Hong Kong and China stocks drop after North Korea threatens to call off talks with Seoul, summit with Trump

PUBLISHED : Wednesday, 16 May, 2018, 8:20pm
UPDATED : Wednesday, 16 May, 2018, 10:39pm

The Hong Kong and mainland markets fell on Wednesday, led by property developers, after Pyongyang threatened to call off talks with Seoul. Chinese internet giant Tencent Holdings’ first quarter results were released later in the day.

North Korea said it would suspend high-level talks with Seoul and may reconsider next month’s summit between Kim Jong-Un and US President Donald Trump, if Washington insisted on pursuing a one-sided denuclearisation deal.

Shares in Tencent closed lower by 0.45 per cent, at HK$395.20.

The Hang Seng Index slipped by 0.13 per cent, or 41.83 points, to 31,110.20, dropping for a second day. The turnover of the mainboard was HK$100 billion (US$12.7 billion) on Wednesday, compared with HK$105 billion on Tuesday and HK$106 billion on Monday. The Hang Seng China Enterprises Index was virtually unchanged at 12,440.12.

“Even though corporate fundamentals are not being changed, market sentiment is being hurt by news coming out of North Korea,” said Kevin Leung, executive director of investment strategy at Haitong International Securities. “Tencent results may also come out lower than expected, weighing on confidence.”

The Hong Kong Monetary Authority, the city’s de facto central bank, intervened in the foreign currency market once again to defend the Hong Kong dollar on Tuesday, reflecting capital outflows from the city amid a stronger US dollar and higher US interest rates.

It bought HK$1.57 billion of the currency as the Hong Kong dollar fell to the weaker end of its permitted trading band, bringing the HKMA’s total purchases of its own currency since April to about HK$52.9 billion.

In Hong Kong, Wharf Real Estate Investment was the worst performing blue chip, sliding by 3.40 per cent to HK$61.05. Sunac China Holdings lost 2 per cent to HK$34.30 and China Evergrande Group was 1.78 per cent lower at HK$24.85.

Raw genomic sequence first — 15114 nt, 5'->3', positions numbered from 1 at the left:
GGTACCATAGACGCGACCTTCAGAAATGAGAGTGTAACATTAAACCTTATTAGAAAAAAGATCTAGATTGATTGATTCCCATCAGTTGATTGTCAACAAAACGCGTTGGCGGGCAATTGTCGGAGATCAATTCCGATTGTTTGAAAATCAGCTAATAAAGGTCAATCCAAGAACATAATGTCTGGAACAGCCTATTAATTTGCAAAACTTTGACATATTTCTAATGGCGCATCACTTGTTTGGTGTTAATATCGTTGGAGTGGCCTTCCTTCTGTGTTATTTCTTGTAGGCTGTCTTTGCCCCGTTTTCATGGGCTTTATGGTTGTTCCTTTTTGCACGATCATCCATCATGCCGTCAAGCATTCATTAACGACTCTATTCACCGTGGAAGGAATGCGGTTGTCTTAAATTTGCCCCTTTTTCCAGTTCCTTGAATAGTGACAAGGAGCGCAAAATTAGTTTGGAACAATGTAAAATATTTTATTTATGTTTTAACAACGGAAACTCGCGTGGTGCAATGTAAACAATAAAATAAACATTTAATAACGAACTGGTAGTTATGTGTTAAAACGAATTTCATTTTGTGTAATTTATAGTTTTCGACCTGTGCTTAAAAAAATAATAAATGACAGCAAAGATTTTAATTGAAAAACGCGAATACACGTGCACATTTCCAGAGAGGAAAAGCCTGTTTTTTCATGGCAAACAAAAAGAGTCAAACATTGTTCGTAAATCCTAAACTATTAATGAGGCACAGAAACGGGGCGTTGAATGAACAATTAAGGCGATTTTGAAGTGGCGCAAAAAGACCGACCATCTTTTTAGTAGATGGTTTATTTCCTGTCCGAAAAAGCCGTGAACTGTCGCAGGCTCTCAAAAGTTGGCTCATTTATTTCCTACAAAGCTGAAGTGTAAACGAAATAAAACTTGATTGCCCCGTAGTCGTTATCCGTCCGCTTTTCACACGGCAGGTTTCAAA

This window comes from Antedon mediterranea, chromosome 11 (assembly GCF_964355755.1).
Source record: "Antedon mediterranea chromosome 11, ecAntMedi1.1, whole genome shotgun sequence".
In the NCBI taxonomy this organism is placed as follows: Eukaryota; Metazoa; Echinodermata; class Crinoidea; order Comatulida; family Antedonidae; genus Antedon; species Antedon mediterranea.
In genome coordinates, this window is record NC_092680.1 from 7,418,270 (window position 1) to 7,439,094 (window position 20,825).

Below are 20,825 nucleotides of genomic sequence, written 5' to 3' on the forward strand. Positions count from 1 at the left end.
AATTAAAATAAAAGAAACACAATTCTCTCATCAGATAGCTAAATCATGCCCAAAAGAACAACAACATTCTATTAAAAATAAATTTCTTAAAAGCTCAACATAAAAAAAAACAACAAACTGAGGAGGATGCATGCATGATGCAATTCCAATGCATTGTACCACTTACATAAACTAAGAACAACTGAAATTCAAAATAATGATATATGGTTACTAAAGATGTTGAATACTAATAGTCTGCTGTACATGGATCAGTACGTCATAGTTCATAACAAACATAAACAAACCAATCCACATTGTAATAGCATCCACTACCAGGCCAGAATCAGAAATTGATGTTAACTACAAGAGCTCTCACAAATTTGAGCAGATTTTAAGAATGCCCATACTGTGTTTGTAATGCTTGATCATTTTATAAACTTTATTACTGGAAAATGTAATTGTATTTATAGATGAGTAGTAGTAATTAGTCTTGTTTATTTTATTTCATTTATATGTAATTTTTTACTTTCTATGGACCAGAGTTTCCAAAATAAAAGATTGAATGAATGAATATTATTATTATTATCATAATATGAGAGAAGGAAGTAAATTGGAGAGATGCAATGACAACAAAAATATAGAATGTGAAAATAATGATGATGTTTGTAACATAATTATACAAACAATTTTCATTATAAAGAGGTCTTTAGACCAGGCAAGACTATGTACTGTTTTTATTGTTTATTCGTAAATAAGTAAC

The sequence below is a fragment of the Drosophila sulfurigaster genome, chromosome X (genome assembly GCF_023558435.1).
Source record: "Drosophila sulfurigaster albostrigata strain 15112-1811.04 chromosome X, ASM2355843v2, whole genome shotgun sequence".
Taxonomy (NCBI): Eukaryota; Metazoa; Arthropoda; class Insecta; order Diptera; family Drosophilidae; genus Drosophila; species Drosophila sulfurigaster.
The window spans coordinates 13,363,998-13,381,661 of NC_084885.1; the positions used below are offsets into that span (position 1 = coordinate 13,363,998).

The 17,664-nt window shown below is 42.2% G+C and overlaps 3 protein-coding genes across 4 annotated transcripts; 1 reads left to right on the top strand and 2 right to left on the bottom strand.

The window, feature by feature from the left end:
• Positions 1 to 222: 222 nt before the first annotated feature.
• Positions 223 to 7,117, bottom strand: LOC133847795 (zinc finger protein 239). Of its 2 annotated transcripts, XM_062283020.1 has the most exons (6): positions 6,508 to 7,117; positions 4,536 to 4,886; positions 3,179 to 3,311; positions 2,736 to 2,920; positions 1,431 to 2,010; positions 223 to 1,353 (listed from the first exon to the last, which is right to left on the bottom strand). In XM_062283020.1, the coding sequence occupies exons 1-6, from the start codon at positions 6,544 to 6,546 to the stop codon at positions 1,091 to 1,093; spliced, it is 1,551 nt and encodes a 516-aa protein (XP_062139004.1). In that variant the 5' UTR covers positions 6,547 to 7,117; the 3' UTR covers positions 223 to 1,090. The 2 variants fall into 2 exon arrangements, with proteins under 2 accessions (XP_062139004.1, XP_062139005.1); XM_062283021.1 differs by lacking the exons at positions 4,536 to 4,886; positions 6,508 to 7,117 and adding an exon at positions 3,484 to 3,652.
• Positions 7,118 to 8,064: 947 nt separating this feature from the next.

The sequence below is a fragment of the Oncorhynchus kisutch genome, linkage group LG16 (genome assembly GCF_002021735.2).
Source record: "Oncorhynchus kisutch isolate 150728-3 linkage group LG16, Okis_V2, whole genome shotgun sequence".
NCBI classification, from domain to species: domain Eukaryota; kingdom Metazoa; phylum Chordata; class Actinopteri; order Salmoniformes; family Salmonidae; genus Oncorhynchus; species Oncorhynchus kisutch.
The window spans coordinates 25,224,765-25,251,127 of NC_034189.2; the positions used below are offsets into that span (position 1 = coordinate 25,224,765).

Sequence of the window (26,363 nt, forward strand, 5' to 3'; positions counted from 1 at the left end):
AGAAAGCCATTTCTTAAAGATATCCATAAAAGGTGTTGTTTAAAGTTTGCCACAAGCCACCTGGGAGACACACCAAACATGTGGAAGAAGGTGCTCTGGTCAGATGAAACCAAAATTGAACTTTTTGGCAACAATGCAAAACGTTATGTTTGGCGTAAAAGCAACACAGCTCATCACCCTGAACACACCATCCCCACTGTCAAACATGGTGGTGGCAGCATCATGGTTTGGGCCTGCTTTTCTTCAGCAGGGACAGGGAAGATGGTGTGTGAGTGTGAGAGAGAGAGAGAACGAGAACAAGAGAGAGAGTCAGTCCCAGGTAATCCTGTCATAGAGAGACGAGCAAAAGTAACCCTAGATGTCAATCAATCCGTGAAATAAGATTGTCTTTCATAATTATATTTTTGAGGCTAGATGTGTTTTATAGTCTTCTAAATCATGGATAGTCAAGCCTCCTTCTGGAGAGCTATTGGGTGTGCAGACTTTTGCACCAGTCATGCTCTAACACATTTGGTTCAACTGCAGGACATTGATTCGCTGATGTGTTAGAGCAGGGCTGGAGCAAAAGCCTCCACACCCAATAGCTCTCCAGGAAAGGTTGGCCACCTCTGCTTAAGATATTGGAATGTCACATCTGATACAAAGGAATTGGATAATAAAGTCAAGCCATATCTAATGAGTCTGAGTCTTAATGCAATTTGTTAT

The AIA Group dropped by 0.62 per cent to HK$72.65, knocking 17 points off the benchmark index. Hong Kong Exchanges and Clearing lost 0.38 per cent to HK$260.20.

However, some drug makers bucked the overall weak market. SSY Group, to be included in the MSCI China Index next month, climbed 5.96 per cent to HK$8.53. Yichang Hec Changjiang Pharmaceutical surged by 8.24 per cent to HK$41.40 and Genscript Biotech jumped by 4.30 per cent to HK$30.35. Sihuan Pharmaceutical Holdings was up by 8.63 per cent to HK$2.14.

Earlier this week, global index provider MSCI unveiled a list of 234 A shares to be added in its MSCI Emerging Market Index, through a two-step process in June and September.

“Any support from MSCI’s inclusion of Chinese stocks in the A share market is likely to boost H shares too, given the spread differentials between A and H shares,” said Leung.

HSBC forecasts inflows of US$18 billion to China arising from MSCI’S A-share 5 per cent initial inclusion, before increasing to about US$500 billion over the next five to 10 years, once 100 per cent of all A shares are included.

Mainland stocks were, however, lower as traders awaited news from a second round of Sino-US trade talks in Washington this week.

The Shanghai Composite Index fell by 0.70 per cent, or 22.55 points, to 3,169.57, while the CSI 300, which tracks large caps listed in Shanghai and Shenzhen, decreased by 0.80 per cent, or 31.26 points, to 3,892.84.

The Shenzhen Composite Index eased by 0.41 per cent, or 7.61 points, to 1,832.27, and the Nasdaq style ChiNext slipped by 0.61 per cent, or 11.34 points, to 1,846.67.

China Construction Bank fell by 1.68 per cent to 7.63 yuan, the Industrial and Commercial Bank of China declined by 1.48 per cent to 6 yuan and the Agricultural Bank of China was down by 1.79 per cent to 3.85 yuan.

Hengtong Optic-electric dropped by 1.15 per cent to 33.54 yuan and Zhejiang Huatie Construction Safety Science and Technology shed 2.20 per cent to 6.66 yuan.

Asian markets were mixed: Tokyo’s Nikkei 225 fell by 0.44 per cent, or 100.79 points, to 22,717.23, but the Sydney All Ordinaries rose modestly, by 0.15 per cent, and South Korea’s Kospi edged up by 0.05 per cent.